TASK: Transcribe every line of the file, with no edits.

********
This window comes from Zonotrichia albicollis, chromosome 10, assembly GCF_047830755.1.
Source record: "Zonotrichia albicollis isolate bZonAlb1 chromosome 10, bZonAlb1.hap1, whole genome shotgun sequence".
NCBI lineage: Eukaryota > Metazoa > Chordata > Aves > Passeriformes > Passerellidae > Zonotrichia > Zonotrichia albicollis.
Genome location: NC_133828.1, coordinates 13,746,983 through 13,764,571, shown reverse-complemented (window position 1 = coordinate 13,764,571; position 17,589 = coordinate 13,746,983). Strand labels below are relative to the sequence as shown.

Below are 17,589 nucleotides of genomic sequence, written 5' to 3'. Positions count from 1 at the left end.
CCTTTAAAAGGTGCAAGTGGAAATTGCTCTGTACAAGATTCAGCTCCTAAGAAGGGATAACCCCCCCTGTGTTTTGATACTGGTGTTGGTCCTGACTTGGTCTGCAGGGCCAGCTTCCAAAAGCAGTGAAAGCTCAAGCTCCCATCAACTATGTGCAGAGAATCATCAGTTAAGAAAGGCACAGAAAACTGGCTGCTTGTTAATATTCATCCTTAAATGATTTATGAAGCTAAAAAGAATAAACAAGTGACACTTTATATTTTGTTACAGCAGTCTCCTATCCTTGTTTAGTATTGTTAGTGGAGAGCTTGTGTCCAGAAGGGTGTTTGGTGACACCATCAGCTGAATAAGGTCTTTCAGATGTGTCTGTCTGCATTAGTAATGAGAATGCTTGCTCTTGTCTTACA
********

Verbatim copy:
This window comes from Zonotrichia albicollis, chromosome 10, assembly GCF_047830755.1.
Source record: "Zonotrichia albicollis isolate bZonAlb1 chromosome 10, bZonAlb1.hap1, whole genome shotgun sequence".
NCBI lineage: Eukaryota > Metazoa > Chordata > Aves > Passeriformes > Passerellidae > Zonotrichia > Zonotrichia albicollis.
Genome location: NC_133828.1, coordinates 13,746,983 through 13,764,571, shown reverse-complemented (window position 1 = coordinate 13,764,571; position 17,589 = coordinate 13,746,983). Strand labels below are relative to the sequence as shown.

Below are 17,589 nucleotides of genomic sequence, written 5' to 3'. Positions count from 1 at the left end.
CCTTTAAAAGGTGCAAGTGGAAATTGCTCTGTACAAGATTCAGCTCCTAAGAAGGGATAACCCCCCCTGTGTTTTGATACTGGTGTTGGTCCTGACTTGGTCTGCAGGGCCAGCTTCCAAAAGCAGTGAAAGCTCAAGCTCCCATCAACTATGTGCAGAGAATCATCAGTTAAGAAAGGCACAGAAAACTGGCTGCTTGTTAATATTCATCCTTAAATGATTTATGAAGCTAAAAAGAATAAACAAGTGACACTTTATATTTTGTTACAGCAGTCTCCTATCCTTGTTTAGTATTGTTAGTGGAGAGCTTGTGTCCAGAAGGGTGTTTGGTGACACCATCAGCTGAATAAGGTCTTTCAGATGTGTCTGTCTGCATTAGTAATGAGAATGCTTGCTCTTGTCTTACA